11. Learned single Judge has made specific reference to the decision of the Madras High Court in A.M. Ali Akbar's case, AIR 2001 Madras 431. In that case the Madras High Court has taken the view that the Tribunal has no power to determine the dispute as to the constitution of Managing Committee or the conduct of election to the Managing Committee and that the petition for permanent injunction and temporary injunction filed by the members of Jamath cannot be entertained by the Tribunal. We are unable to agree with the reasoning of the learned Judge of the Madras High Court in Ali Akbar's case. Andhra Pradesh High Court in T. Sivalingam v. A.P. Wakf Tribunal (1999) 3 Andh LD 646 examined the scope of Sections 7 and 83 of the Act where suit was filed by the Wakf Board before the State Wakf Tribunal for eviction of the tenant from the Wakf property. Court held that the suit is maintainable before the Tribunal. It was held by the Court that Section 83 confers jurisdiction to the Tribunals to entertain any disputes with regard to Wakf property. So all disputes with regard to Wakf property, are triable by the Tribunal. It becomes more clear after reading Section 85 of the Act that this is the only interpretation which can be placed on Section 83 because Section 85 bars the jurisdiction of Civil Courts in respect of any dispute, question or other matter relating to any Wakf property.
12. We are therefore, of the considered view that the words any dispute, question or other matters relating to Wakf or Wakf property under Section 85 are wide enough to take in within its sweep not only matters which are specifically conferred on the Tribunal by the various provisions of the Act but also any dispute, question or any other matter relating to any Wakf or Wakf property since those powers have also been conferred on the Tribunal by the Wakf Act it self. On examining the scheme of the Act and various provisions we are of the view that the intention of the legislature is to resolve all disputes by one machinery and forum provided, in the Act itself, that is, the Wakf Tribunal and not by the civil Courts in the State.
13. The Wakf Act is complete code by itself and the intention of the legislature is not provide for better administration of Wakf and for matters connected therewith and incidental thereto. The Act has created the post of Chief Executive Officer to be appointed under Section 23(1) of the Act. Considerable statutory powers have been conferred on the Chief Executive Officer as well. Act has also constituted a Board by name Wakf Board under Section 13 of the Act. Powers have, also been conferred on the mutawalli, Section 83(2) of the Act empowers any mutawalli or person interested in a Wakf or any other person aggrieved by an order made under this Act or rules made thereunder may make an application within the time specified in the Act or where no such time has been specified, within such time as may be prescribed to the Tribunal for the determination of any dispute, question or other matter relating to the Wakf. Words "person interested" also defined in the Act under Section 3(k) of the Act.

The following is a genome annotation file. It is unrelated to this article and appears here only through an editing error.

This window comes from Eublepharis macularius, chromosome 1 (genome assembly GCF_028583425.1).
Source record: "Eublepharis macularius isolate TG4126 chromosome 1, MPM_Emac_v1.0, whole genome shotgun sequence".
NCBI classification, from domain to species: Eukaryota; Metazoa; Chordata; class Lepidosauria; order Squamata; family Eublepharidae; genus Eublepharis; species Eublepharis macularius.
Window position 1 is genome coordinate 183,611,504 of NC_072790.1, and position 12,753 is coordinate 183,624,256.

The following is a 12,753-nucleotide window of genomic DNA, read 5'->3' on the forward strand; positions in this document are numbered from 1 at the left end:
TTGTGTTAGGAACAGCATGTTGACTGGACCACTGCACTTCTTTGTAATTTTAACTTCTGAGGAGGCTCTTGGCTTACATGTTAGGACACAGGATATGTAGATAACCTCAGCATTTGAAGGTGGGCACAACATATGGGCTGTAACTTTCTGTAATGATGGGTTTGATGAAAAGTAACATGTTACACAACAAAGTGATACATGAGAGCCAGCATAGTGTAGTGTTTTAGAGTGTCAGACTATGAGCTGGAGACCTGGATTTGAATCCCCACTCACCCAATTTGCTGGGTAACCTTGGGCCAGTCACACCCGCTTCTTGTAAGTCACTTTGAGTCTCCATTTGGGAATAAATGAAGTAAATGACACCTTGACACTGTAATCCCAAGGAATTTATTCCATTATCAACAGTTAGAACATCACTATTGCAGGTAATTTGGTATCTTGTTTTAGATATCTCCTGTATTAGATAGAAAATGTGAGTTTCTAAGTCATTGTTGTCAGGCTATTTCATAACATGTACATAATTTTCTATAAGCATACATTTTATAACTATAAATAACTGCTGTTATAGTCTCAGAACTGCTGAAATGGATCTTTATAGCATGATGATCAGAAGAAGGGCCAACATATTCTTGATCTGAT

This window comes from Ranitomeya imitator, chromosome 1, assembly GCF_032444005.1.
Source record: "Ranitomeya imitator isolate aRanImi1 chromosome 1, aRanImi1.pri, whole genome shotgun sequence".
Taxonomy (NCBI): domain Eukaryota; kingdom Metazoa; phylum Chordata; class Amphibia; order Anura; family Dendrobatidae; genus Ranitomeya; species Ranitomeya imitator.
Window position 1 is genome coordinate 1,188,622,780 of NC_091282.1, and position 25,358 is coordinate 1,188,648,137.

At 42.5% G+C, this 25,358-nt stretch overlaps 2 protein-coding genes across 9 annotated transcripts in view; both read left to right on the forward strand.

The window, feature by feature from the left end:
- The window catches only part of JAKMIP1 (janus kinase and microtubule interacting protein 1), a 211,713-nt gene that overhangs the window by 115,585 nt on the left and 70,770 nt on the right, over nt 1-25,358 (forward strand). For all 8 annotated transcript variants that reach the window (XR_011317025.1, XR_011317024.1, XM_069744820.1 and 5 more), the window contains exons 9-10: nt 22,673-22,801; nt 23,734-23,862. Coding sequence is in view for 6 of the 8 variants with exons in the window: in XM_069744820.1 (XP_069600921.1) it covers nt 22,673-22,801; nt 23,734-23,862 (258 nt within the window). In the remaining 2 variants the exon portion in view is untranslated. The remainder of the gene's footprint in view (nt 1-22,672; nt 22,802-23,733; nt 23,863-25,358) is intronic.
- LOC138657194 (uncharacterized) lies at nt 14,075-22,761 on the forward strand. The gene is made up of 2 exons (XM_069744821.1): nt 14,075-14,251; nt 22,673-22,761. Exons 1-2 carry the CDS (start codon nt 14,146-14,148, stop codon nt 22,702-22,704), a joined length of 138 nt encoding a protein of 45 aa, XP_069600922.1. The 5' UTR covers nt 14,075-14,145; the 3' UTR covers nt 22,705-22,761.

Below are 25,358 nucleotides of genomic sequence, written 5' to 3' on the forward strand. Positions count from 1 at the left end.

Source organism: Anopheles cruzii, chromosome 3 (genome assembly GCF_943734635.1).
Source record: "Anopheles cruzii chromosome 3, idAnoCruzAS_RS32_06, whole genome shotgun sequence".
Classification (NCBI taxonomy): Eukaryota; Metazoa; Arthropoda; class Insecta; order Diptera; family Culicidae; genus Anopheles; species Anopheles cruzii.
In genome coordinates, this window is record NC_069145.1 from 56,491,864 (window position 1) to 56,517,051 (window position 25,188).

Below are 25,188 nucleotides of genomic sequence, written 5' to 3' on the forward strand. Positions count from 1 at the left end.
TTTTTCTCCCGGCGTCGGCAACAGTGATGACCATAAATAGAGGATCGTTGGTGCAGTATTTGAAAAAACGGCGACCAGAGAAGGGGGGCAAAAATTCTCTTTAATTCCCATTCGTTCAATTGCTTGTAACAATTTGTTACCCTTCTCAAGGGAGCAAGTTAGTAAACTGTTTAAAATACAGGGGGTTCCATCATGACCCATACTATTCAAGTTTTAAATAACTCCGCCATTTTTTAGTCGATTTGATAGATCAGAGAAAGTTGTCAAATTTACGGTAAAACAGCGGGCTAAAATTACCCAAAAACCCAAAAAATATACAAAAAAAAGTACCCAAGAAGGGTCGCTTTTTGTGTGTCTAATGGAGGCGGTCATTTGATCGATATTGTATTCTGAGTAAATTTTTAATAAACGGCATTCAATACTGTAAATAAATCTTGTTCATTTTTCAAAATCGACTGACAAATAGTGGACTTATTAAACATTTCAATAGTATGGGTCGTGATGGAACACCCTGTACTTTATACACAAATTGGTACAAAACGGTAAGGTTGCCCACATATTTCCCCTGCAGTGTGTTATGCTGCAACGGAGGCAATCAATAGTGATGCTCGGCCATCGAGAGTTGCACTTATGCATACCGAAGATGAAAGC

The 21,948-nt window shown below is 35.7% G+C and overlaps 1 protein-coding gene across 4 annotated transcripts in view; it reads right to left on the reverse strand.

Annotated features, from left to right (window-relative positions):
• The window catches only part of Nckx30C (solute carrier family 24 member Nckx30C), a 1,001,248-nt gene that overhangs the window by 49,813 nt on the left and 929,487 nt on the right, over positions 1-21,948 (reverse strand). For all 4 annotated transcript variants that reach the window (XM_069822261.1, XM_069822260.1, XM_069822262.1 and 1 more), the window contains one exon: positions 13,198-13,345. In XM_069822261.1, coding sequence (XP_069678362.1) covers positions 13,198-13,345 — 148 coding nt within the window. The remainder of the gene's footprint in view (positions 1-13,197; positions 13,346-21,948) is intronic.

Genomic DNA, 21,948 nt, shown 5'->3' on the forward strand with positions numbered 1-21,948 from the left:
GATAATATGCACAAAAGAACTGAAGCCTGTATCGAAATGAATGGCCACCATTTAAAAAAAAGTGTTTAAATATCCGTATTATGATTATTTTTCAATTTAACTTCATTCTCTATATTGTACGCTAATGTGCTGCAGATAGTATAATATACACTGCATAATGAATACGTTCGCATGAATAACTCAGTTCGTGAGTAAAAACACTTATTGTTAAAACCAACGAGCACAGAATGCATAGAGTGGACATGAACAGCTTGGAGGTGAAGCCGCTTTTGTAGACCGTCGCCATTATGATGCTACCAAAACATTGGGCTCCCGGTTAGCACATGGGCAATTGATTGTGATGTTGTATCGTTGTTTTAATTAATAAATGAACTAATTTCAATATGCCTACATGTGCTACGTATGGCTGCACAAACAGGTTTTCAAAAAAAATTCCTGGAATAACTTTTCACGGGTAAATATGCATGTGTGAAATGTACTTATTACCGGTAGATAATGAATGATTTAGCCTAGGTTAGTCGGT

14. On going through the entire scheme of the Act and the provisions contained we are of the view the decision rendered by learned Judge in Abdul Rahiman Musaliar's case (AIR 2003 Kerala 84) has given emphasis on the second limb of Section 83, that is what is required by the Wakf Act to be determined not on the first limb that is relating to Wakf or Wakf property. The learned Judge has given a strict interpretation to Section 85 of the Act. We find ourselves unable to subscribe the interpretation given by the learned Judge in Musaliar's case. The powers of the Wakf Tribunal are all pervasive and it could entertain appeals and applications and also could resolve all the disputes, question or other matters relating to Wakf, Wakf property and also matters conferred on the Tribunal or else the purpose and object of the constitution of the Tribunal would be defeated. It is so declared.
15. We may therefore dispose of all the cases in the light of the above mentioned principles laid down by us. W.A. No. 2273 of 1999 arises out of O.P. No. 26419 of 1998. Writ petition was filed by the first defendant in O.S. No. 1 of 1998 of the Wakf Tribunal (District Judge, Kavaratti) declaring that the Wakf Tribunal has no jurisdiction to entertain the suit and for a direction to pass orders on Ext. P4 preliminary objection and whether it has got jurisdiction to resolve the dispute. Learned single Judge of this Court dismissed the original petition holding that the Tribunal has got jurisdiction to resolve the dispute. In that suit plaintiff has sought for a declaration that members of pattakkal family alone are entitled to hold office Muthavalli under the custom and tradition and a declaration that first plaintiff was duly chosen Muthavalli as the next. We are of the view dispute falls squarely within the jurisdiction of the Wakf Tribunal and consequently we find no reason to interfere with the judgment of the learned, single judge. The writ appeal would stand dismissed.